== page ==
Monday, March 4, 2019

Dylan's Masters Of War Didn't Just Apply to the Cold War

"War will exist until that distant day when the conscientious objector enjoys the same reputation and prestige that the warrior does today." ~ John F. Kennedy, Letter to Navy friend

Photo by Mariusz Prusaczyk on Unsplash
The above quote reveals an interesting observation by former president John F. Kennedy, especially on the heels of President Eisenhower’s parting remarks expressing concern about the growing power of the military-industrial complex. What I find especially interesting regarding the Sixties protestors who took a stand against the "military-industrial complex" is that the phrase itself originated in the mouth of a U.S. president who once was a general.

A conscientious objector is someone who, for matters of conscience, must decline from military service. Usually it is for religious reasons, but some there are who simply refuse to do harm to others of the human family. In the past conscientious objectors have been imprisoned or even killed for their adherence to conscience. It's a stain on our history.

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According to BobDylan.com Dylan first played "Masters of War" in February 1963. He was still performing it in 2016 and has played it live 884 times in all. In 1998, at Bob Dylan's first concert in Duluth, "Masters of War" was presented acoustically, the eighth song in the show. As he sang it I thought about the messages he sings, the prophetic challenges, the put downs, the biting insightful commentary on our culture, and how out of character it would be for him to smile while singing this material. His harsh, pointed words were perfectly released, the tone corresponding with the intent.

The Freewheelin' Bob Dylan was his second album, released three days after his 22nd birthday in May 1963.  Surfin' USA was #1 single that year. Other hits of '63 included Blue Velvet, He's So Fine, Da Doo Ron Ron, Go Away Little Girl, Ring of Fire, Surf City. There were no songs anywhere on the charts like Blowin' in the Wind, Oxford Town, Talkin' World War III Blues or Masters of War.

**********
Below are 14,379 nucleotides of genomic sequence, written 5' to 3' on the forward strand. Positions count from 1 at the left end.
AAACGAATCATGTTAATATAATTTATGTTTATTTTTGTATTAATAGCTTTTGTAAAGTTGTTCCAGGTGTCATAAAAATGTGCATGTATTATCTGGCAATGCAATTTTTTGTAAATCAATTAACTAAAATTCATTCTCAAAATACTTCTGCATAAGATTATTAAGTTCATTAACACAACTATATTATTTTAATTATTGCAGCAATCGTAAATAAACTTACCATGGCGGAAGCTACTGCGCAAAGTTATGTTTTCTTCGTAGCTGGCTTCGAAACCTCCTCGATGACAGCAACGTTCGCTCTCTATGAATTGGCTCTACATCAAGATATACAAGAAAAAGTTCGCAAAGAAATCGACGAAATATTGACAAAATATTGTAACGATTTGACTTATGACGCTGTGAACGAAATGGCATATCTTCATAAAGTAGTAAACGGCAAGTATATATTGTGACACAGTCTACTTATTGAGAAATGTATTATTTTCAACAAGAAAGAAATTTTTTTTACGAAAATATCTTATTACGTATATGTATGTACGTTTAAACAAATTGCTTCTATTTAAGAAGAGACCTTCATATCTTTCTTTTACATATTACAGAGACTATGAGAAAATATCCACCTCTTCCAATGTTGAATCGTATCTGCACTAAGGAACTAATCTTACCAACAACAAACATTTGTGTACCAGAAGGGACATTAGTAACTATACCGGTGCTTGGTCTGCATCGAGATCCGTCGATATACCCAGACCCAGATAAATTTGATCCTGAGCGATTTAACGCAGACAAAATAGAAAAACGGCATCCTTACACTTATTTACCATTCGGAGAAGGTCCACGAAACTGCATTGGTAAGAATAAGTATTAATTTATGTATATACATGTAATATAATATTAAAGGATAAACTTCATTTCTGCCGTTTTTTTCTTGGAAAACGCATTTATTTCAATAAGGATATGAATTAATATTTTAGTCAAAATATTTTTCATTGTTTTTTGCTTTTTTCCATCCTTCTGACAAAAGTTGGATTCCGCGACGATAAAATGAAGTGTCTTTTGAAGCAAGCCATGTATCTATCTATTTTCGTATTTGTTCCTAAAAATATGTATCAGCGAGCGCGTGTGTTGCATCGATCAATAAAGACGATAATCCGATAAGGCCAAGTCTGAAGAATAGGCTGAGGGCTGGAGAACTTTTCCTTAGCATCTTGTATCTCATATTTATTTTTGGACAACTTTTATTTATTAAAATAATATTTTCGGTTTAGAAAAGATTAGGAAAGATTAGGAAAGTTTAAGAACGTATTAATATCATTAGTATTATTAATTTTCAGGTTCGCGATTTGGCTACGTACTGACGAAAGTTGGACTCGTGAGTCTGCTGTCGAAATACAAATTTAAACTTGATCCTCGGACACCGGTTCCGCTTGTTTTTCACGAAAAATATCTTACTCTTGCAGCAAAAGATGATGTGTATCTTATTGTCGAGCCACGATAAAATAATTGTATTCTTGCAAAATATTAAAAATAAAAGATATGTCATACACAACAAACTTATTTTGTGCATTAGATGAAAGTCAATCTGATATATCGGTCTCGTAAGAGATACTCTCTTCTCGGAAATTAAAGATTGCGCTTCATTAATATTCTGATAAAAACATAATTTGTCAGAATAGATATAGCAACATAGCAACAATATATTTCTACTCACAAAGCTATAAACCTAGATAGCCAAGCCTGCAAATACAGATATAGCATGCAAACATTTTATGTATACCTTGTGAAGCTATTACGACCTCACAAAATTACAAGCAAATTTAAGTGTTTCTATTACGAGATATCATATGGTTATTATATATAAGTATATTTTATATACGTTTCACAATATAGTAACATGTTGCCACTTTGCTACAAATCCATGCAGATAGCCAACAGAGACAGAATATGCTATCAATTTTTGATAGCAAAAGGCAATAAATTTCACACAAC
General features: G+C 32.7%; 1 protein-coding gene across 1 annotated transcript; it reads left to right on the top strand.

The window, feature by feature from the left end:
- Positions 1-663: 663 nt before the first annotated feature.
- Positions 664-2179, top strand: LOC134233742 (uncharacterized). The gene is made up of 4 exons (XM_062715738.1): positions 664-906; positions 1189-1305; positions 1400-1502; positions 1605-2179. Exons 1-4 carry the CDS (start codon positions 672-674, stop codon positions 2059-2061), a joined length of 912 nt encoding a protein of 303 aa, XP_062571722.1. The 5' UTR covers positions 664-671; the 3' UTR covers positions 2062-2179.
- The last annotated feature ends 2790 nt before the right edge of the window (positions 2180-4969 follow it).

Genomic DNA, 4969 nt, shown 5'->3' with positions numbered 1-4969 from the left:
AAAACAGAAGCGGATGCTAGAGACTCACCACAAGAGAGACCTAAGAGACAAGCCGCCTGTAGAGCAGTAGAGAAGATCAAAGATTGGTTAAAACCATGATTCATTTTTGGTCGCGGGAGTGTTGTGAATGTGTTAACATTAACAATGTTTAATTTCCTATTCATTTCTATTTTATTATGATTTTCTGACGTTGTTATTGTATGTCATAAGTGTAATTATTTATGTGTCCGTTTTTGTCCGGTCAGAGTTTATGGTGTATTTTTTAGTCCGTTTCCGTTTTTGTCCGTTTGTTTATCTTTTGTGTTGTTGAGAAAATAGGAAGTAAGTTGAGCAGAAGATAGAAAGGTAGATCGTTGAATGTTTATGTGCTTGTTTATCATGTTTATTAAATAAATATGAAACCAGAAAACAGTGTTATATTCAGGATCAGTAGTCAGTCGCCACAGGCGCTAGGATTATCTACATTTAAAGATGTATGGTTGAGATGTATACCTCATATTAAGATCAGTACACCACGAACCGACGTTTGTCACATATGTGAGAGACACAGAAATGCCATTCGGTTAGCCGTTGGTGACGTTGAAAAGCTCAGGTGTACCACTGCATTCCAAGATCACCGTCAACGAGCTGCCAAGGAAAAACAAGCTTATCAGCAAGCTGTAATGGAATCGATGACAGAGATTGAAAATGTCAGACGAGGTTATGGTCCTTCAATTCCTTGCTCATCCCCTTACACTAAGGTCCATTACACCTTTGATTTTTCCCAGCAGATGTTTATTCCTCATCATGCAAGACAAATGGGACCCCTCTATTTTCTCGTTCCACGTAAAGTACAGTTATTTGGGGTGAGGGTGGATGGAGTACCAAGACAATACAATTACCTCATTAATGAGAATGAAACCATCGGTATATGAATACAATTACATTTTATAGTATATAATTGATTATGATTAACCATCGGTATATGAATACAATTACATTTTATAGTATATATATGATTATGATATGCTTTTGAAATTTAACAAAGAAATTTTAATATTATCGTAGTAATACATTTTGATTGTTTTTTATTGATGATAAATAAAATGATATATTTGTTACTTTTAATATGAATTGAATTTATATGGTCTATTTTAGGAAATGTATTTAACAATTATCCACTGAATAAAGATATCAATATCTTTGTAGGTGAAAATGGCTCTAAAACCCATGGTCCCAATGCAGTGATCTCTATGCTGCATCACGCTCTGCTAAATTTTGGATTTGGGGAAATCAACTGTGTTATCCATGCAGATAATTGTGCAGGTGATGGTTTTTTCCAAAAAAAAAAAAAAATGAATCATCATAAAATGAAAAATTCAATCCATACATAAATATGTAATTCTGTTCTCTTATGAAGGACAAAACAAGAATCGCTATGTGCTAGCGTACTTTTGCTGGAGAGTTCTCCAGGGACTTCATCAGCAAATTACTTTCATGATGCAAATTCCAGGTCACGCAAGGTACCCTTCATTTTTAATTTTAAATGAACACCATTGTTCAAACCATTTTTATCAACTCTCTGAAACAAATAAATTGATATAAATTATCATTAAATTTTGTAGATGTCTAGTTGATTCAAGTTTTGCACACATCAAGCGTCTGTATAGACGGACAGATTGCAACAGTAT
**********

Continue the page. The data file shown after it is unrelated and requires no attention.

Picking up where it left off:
These kinds of themes, however, were quite familiar in the folk movement. Joan Baez, Pete Seger and others maintained this protest sensibility that had for generations provided sustenance for the common man and downtrodden. The Vietnam War had not yet escalated but massive arms buildup in response to the Red Scare seemed to smother the nation, hence a line like "fear to bring babies into the world."

There's no question song is visceral, a scorched earth response to advocates of scorched earth policies. It's the kind of finger-pointing song that he claimed to later abandon. Yet he continued to sing the song for more than 50 years.

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Here is the speech in which President Eisenhower first made reference to what he called the "military-industrial complex." President Eisenhower gave this speech just days before stepping down,  yielding power to the newly elected JFK.



After the assassination of John F. Kennedy, Lyndon B. Johnson proceeded to step up the war effort in Southeast Asia, and this song quickly grew in importance, providing fuel for those who were opposed to the direction their government was taking. I've highlighted below the passages that spoke to me at that time. The one line that especially makes me sad is the statement, "fear to bring children into the world." The song has been sung for more than a half century and, sadly, to this day I have occasionally run into young couples who have decided not to bring children into a world this broken. How different things were in 1900 when optimism reigned.

Ironically, it was a false optimism based on false ideas about the great progress humanity had made in every field of endeavor. Instead of a century of sunshine the world was shredded by wars, holocausts and genocides. The fear of bringing children into the world is probably the strongest evidence of the loss of hope.  Hope is one of the three great needs of our time, along with love and courage.